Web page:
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Thank You, Miss Doover
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Thank You, Miss Doover

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3.61 of 5 stars 3.61  ·  rating details  ·  88 ratings  ·  36 reviews
Miss Doover is teaching Jack's class how to write thank-you notes. Jack knows the perfect recipient: Great-Aunt Gertie, who gave him boring stationery. But the stationery has other uses: it's come in very handy when housebreaking Puddly, Jack's new puppy! Miss Doover sure has a lot of rules for writing a letter. Jack revises over and over, adding details until Great-Aunt G...more
Hardcover, 32 pages
Published September 1st 2010 by Holiday House
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Community Reviews

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Tricia
No thank you, Miss Doover. This book was awful. While I appreciated what it was trying to teach, it was repeating and repeating and finally, I had to close it up (which I probably only do once every 500 books). My audience did not protest. They sighed with relief.
Mackenzie
her name is miss doover like do over so she makes the boy do his thank you note over and over and over.
Alicia Scully
Jack and the rest of his class learn about thank you notes and the art of revising but Jack just can't seem to get the point of either. He doesn't think that he'll need more than one draft and he doesn't like that his teacher keeps bothering him to add more. His teacher tries to help him as well as the rest of the class along, though it proves a bit difficult.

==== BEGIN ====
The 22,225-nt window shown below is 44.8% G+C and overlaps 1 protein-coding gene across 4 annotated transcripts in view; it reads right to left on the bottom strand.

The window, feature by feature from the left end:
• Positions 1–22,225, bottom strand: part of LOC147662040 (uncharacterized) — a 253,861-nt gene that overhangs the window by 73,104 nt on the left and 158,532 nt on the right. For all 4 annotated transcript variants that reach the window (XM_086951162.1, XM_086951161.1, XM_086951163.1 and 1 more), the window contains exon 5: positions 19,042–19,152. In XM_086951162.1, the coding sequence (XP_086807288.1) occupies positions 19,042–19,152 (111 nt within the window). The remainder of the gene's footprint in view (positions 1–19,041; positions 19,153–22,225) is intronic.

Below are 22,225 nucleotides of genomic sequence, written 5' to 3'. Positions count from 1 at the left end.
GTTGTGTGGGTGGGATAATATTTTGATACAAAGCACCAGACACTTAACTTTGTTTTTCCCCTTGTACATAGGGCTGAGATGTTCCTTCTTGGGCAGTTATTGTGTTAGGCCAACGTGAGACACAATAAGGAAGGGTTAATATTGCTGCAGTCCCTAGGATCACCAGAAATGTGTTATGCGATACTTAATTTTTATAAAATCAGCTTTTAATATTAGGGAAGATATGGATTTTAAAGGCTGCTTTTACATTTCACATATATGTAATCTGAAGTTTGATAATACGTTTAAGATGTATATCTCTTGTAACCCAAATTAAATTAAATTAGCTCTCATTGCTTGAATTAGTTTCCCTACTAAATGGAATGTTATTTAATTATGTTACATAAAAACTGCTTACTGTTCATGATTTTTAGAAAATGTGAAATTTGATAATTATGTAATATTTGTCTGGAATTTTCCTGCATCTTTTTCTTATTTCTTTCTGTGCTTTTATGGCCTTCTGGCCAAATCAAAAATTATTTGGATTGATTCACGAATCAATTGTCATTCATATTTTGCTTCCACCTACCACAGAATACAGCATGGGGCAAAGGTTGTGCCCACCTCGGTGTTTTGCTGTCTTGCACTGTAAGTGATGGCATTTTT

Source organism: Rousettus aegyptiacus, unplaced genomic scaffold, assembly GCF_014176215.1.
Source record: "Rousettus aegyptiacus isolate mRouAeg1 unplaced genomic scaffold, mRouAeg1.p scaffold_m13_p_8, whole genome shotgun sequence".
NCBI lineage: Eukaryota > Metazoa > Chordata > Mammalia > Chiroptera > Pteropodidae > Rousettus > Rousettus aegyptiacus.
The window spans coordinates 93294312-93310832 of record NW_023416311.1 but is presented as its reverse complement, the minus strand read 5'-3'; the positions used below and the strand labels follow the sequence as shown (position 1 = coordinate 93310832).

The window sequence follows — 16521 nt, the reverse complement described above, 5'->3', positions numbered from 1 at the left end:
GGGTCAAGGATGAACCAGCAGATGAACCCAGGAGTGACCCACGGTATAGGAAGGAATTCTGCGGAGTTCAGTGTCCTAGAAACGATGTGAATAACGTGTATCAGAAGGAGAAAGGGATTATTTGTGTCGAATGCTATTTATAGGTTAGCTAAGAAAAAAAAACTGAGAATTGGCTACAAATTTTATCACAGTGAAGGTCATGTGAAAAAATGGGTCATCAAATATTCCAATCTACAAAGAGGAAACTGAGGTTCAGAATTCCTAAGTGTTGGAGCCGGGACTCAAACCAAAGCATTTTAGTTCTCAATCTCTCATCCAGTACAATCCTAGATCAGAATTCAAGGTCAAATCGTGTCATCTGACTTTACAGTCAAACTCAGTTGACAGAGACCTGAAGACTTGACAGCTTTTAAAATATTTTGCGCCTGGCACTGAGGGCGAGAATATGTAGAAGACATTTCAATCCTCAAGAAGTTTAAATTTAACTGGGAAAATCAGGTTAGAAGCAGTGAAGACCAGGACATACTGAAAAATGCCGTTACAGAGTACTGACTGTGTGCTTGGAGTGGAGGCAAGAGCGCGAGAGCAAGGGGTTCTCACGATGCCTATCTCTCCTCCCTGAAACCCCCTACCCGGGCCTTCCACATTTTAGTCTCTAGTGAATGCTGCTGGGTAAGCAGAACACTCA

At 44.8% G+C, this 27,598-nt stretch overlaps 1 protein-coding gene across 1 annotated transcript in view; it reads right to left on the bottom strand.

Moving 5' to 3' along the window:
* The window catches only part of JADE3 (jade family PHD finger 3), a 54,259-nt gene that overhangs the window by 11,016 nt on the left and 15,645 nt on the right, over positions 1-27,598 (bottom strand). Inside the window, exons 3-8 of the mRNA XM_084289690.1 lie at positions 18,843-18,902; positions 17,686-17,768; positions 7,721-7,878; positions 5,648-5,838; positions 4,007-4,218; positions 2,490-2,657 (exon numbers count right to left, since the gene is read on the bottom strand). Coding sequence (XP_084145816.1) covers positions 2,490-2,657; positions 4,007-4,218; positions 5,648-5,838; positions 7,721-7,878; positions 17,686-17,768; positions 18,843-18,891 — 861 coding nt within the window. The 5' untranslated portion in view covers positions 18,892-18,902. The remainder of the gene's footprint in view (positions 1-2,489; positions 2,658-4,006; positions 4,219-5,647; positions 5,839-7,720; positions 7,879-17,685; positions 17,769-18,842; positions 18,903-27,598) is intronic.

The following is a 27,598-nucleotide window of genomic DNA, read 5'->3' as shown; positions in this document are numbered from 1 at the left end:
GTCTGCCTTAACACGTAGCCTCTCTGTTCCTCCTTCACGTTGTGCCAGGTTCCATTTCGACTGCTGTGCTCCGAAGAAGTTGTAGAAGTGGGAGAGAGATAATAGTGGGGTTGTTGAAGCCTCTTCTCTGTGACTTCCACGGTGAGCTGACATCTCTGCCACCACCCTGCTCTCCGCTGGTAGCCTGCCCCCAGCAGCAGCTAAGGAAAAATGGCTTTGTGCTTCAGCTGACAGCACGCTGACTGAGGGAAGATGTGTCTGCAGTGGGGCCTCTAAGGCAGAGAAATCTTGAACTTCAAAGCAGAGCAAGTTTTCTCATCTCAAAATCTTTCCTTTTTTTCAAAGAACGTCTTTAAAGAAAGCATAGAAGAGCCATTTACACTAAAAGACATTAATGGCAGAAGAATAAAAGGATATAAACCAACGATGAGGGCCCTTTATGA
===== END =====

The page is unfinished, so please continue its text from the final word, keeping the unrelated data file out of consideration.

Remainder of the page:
I have mixed feelings about this book. In a way, this book could be a good way to introduce revision to a young audience but it really di...more
Karen Burt
This is a great book about writing thank-you letters. The teacher, Miss Doover, (Do-over) to the students, is attempting to teach how to write a thank-you letter. She explains the importance of details, how to "express" your thoughts on paper, and always using good manners and thinking of the givers feelings when writing a thank-you letter. The story is hilariously funny and the comic strip style of writing is very appealing to students. The illustrations are fun, bright and comical, they add an...more
Joseph Pomatto
Great message about having to check and check and check your work over a lot before it is truly good
Beverly
What I liked about the book: This is a good book to use for an elementary (or even middle school) lesson on the lost art of writing thank you letters. It also offers opportunities for expanding a student's vocabulary.